Quantcast
Biden-Harris tap NYC transportation boss Polly Trottenberg for transition team | amNewYork

Biden-Harris tap NYC transportation boss Polly Trottenberg for transition team

NYC Department of Transportation Commissioner Polly Trottenberg (center) was selected to advise the Biden-Harris Transition team.
Photo by Mark Hallum

City Department of Transportation Commissioner Polly Trottenberg was selected among 18 others to join the Biden-Harris Transition team and weigh in on transit issues nationwide.

Members of agency review teams were released Tuesday by the Biden-Harris Transition and include Vinn White, a transportation advisor to the state of New Jersey, and Brendan Danaher, who leads up government affairs for the Transport Workers Union of America.

Phillip Washington will have the reins of this department’s transition team with the clout of being CEO of the Los Angeles County Metropolitan Transportation Authority.

“Our nation is grappling with a pandemic, an economic crisis, urgent calls for racial justice, and the existential threat of climate change. We must be prepared for a seamless transfer of knowledge to the incoming administration to protect our interests at home and abroad. The agency review process will help lay the foundation for meeting these challenges on Day One,” said Senator Ted Kaufman, Co-Chair of the Biden-Harris Transition. “The work of the agency review teams is critical for protecting national security, addressing the ongoing public health crisis, and demonstrating that America remains the beacon of democracy for the world.”

One question on the minds of reporters in yesterday’s press conference with Mayor Bill de Blasio was whether or not he would be placing pressure on the transition team to approve congestion pricing for motorists entering Manhattan’s central business district in order to provide a steady revenue stream for the MTA and avoid future financial crises.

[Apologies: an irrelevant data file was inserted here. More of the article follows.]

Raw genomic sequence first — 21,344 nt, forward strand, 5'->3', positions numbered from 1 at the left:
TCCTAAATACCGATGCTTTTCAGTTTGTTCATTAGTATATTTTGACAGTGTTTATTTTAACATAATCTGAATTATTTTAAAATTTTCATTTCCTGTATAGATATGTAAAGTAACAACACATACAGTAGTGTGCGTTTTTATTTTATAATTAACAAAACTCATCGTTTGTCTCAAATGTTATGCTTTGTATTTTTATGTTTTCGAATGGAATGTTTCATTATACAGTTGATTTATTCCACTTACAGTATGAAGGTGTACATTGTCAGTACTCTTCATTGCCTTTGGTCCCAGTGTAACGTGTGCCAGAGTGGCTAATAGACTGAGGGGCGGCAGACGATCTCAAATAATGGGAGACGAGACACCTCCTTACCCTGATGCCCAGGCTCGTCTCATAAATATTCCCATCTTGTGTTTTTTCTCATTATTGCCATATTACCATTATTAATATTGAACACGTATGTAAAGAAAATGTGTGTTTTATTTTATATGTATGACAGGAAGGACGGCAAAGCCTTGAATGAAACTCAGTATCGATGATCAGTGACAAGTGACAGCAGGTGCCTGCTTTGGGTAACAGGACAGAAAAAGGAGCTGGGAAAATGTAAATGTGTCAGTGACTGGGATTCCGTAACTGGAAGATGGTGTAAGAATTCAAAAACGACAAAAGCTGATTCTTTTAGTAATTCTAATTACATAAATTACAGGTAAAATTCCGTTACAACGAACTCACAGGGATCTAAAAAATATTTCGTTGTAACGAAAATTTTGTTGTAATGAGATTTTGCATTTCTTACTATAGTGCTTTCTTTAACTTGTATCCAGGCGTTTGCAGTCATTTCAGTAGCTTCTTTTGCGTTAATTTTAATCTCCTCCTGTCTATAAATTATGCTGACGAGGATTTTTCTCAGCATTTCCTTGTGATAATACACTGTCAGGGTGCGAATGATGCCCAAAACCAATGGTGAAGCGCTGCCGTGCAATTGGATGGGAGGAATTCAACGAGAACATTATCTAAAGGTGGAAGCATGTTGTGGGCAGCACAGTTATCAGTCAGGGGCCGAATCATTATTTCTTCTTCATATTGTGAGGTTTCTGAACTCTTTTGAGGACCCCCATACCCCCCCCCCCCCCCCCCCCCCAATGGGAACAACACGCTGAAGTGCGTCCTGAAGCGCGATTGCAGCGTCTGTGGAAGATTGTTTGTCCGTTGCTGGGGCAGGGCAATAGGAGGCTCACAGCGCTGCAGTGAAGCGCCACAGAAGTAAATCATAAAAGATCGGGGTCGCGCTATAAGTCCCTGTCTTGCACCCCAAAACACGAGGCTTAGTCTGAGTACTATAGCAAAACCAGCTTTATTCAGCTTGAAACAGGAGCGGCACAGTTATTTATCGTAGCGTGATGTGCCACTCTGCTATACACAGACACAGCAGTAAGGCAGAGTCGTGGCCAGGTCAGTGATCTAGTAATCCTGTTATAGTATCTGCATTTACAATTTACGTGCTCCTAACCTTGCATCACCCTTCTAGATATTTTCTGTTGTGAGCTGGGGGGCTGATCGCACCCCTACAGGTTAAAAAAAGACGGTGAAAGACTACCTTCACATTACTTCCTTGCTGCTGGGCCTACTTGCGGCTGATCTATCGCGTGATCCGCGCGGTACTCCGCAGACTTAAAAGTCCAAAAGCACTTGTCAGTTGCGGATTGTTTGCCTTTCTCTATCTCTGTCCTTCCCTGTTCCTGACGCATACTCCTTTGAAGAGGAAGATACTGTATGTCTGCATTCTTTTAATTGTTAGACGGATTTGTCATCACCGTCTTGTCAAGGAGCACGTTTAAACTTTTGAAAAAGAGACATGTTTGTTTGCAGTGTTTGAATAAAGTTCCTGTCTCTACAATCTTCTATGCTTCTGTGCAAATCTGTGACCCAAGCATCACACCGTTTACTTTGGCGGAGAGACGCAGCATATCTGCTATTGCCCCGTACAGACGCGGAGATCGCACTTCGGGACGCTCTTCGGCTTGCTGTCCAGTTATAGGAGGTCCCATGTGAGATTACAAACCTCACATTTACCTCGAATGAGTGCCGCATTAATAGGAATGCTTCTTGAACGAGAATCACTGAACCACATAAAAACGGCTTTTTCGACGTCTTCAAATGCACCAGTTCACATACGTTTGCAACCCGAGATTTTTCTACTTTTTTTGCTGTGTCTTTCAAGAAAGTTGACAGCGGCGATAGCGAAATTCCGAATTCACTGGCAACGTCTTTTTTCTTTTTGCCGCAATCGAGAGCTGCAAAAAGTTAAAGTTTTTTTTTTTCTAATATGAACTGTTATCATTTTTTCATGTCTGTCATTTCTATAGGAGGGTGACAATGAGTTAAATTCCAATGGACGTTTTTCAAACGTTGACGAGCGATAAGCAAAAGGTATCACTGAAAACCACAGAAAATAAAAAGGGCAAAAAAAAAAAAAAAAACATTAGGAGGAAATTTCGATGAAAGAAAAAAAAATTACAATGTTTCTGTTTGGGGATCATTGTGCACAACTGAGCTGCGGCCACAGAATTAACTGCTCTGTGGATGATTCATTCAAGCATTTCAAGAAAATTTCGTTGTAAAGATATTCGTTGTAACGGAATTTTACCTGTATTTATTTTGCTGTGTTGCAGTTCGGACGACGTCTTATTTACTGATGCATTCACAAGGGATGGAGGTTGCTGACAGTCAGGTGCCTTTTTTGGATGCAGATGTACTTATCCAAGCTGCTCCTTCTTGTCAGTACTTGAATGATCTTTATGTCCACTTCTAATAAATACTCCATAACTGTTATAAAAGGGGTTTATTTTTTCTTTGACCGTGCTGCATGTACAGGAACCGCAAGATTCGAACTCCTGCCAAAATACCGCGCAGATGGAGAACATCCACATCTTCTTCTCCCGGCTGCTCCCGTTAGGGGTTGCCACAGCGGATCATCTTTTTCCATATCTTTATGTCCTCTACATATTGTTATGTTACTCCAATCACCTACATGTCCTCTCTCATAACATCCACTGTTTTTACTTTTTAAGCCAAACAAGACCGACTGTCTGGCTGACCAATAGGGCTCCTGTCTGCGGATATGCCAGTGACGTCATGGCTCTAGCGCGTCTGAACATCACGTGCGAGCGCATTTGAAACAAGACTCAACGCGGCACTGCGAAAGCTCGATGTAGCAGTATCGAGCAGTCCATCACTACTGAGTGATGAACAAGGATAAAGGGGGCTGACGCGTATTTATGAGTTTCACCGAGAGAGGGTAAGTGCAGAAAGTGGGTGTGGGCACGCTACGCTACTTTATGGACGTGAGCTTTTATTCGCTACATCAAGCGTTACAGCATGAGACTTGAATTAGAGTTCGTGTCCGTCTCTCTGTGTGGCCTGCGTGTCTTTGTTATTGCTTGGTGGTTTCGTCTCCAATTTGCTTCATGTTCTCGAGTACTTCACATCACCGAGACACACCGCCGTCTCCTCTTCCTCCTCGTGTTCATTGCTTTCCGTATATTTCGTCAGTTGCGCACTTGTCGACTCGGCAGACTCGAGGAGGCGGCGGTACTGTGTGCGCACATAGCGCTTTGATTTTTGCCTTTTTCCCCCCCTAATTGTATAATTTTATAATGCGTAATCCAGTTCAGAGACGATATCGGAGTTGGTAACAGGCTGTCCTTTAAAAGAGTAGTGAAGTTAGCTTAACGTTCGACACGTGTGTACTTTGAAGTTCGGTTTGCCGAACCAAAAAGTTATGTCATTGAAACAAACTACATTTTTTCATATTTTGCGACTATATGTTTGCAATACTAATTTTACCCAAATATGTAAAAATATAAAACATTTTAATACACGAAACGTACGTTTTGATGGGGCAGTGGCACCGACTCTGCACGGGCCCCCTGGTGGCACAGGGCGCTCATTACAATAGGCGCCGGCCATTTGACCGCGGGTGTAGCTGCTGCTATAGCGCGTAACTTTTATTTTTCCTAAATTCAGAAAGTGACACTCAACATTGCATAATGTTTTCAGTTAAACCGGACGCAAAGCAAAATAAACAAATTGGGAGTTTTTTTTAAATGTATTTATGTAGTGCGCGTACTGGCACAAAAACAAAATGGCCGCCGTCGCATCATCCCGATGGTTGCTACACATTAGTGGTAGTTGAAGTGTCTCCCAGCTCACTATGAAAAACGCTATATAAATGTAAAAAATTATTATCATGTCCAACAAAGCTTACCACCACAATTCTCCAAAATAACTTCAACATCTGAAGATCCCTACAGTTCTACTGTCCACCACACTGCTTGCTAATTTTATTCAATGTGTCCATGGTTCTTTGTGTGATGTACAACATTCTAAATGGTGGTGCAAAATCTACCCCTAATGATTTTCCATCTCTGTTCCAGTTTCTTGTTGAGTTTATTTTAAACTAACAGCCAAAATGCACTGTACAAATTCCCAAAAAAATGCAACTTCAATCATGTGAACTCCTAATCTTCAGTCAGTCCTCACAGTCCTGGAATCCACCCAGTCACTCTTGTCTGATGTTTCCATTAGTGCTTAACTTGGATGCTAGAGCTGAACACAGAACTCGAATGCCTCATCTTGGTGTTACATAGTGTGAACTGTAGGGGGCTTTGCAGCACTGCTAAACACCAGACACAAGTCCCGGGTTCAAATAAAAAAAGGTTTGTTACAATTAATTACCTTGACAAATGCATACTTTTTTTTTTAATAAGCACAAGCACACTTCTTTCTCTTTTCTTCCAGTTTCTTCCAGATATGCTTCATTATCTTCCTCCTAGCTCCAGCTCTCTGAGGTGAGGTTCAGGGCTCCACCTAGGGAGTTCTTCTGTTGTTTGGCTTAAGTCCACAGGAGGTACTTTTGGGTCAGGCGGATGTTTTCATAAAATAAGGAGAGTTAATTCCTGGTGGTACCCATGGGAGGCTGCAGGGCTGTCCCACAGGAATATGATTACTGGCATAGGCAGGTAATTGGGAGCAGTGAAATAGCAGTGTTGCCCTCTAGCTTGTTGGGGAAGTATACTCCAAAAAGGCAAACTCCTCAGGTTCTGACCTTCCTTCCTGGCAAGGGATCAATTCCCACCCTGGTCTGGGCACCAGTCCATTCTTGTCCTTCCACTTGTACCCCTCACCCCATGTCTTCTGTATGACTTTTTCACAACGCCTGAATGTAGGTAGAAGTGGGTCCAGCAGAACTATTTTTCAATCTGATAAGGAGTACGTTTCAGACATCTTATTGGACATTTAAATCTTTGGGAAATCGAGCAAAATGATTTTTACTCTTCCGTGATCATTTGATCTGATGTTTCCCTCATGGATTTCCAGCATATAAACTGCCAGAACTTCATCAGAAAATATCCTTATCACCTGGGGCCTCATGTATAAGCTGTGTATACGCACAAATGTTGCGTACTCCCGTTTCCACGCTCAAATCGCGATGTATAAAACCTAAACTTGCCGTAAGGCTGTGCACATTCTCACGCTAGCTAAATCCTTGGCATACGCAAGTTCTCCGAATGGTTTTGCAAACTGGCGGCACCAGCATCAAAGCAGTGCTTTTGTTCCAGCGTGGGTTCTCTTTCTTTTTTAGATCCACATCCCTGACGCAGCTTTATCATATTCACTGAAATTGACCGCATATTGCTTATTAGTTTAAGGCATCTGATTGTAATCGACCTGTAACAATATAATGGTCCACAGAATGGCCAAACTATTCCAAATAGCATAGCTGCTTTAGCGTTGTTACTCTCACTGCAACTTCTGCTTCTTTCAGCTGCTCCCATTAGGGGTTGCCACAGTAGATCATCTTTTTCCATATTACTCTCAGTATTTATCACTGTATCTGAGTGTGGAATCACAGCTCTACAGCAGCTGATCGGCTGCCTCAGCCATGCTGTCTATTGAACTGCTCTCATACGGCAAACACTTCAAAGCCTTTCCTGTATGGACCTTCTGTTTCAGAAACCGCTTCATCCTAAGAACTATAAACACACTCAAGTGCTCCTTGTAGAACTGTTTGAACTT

Congestion pricing has sat in limbo since 2017 when Governor Andrew Cuomo announced it would officially be an option to pull the MTA out the mess it was in at the time. While it was approved by the state Senate in 2019, the state has been waiting on an inexplicably uncooperative federal government for permission to proceed with the plan.

The MTA continues to ask the federal government for $12 billion to carry the COVID-19 distressed agency through the end of 2021. After having ridership numbers reduced by 90% early on in the pandemic, the MTA has logged a slow return since New York City began its reopening in June.

Currently, ridership for all agencies under the MTA umbrella comes in at about 63.7% of the same time last years as of Nov. 11. That means 1,743,742 took mass transit on Monday.

De Blasio, however, said there were bigger fish to fry and that his focus will be on how the Biden administration handles COVID-19 through a clear strategy for deploying a vaccine and another stimulus, which has not been seen since March when the CARES Act was passed.

Trottenberg has led DOT under Mayor de Blasio since the beginning of his administration in 2014 and has overseen the deployment of the key transportation policy initiative in City Hall, Vision Zero.

Having served on the board of the Metropolitan Transportation Authority, Trottenberg was also Under Secretary for Policy at the U.S. DOT during President Barack Obama’s tenure in the Oval Office.

Although it is unknown whether or not Trottenberg will get a cabinet appointment in the Biden administration, she has the support of some in the city such as Councilman Ydanis Rodriguez – Chair of the Transportation Committee – who laughingly floated the notion that the transit czar should take the mantle of DOT Secretary in Washington D.C.

More from around NYC